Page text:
• focus: break your task into 25-minute chunks (see the Pomodoro technique), and you will increase your confidence in achieving your goal
  • find work more manageable: by scheduling time to complete it, this will show you how efficient you are if you finish the task in the time you allocated to yourself

Lists work

Write your list on paper and then update your online calendar to reflect it by time-blocking. That way you know you won’t be disturbed by other queries. Look up ‘time blocking’ for videos with more hacks.

You can also check out online productivity tools such as Trello, Asana and Google Keep. These can help you create digital to-do lists and plan your day.

Online calendar showing time blocked in colour code for each working day.
Beginning and end of day, as well as lunch, are added as time-blocked

Organise time by prioritising and delegating

There are time management apps you can use, but setting reminders in your calendar or on your phone works just as well. Ask your colleagues how they work better; you might discover things you can easily put in place for yourself.

Paul, Project Manager in the professional standards team shares this tip:

“It can be useful to hunt the elephants, not the ants! Meaning do the big, difficult things first and then come on to the smaller easier tasks. Our natural inclination is to do the opposite and in doing so we put pressure on ourselves by leaving things too close to deadlines and having the big things hanging over us.”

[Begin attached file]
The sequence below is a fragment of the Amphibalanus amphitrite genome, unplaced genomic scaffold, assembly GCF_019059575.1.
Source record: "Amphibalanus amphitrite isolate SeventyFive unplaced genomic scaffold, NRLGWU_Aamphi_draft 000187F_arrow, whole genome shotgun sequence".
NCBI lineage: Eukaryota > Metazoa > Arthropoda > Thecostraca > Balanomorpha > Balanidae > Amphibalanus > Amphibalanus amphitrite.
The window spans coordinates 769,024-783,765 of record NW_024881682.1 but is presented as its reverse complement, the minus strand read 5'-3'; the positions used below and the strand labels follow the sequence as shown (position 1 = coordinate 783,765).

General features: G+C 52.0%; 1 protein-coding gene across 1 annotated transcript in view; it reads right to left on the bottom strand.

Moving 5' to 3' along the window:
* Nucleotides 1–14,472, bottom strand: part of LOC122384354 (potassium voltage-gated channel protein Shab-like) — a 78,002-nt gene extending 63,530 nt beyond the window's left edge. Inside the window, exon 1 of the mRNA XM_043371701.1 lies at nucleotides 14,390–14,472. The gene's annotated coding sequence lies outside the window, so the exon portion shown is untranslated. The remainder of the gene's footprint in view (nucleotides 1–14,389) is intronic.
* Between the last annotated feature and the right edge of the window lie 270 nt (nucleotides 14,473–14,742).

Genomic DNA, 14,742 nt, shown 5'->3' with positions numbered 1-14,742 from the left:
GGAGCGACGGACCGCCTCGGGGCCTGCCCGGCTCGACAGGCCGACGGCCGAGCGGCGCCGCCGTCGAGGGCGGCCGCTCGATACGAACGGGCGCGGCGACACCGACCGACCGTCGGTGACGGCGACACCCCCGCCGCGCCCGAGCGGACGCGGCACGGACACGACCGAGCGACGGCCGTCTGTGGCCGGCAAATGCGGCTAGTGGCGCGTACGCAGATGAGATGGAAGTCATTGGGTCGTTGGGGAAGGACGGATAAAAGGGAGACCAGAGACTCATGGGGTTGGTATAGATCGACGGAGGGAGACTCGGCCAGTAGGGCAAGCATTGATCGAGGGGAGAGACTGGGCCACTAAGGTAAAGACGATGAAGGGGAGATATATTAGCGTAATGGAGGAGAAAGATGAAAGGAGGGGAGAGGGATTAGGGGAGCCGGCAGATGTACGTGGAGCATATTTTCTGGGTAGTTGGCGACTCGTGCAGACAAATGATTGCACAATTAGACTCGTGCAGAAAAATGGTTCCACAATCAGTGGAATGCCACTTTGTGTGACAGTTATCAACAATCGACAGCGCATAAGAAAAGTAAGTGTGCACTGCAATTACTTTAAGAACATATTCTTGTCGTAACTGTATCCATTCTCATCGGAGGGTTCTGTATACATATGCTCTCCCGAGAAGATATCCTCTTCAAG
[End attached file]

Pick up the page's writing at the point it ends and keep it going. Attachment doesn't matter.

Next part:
You can find out more by watching the webinar he delivered, which is on-demand: Introduction to project management (GCS members only).

Another colleague, Yvonne, uses the 4Ds model:

  • delete
  • delegate
  • defer
  • do

And my colleague Michal, likes to use the Eisenhower Matrix which helps see what is urgent and not urgent.

The Eisenhower matrix helps prioritise tasks by urgency and importance with 4 sections: do first, schedule, delegate, don't do.

And finally, my colleague Ayesha says:

“Make sure that you organise your tasks by deadline date and/or duration. Give yourself a shorter deadline than the required one where possible. That way you will have extra time in case large pieces of work come in.

Communicate regularly on priorities with your team and stakeholders, to ensure you are on track or if you need to adjust deadlines. If you are aware of how your work links in with others, it will be possible to make adjustments.”

There is also training on Civil Service Learning, search for ‘delegation’.

Save time by structuring your meeting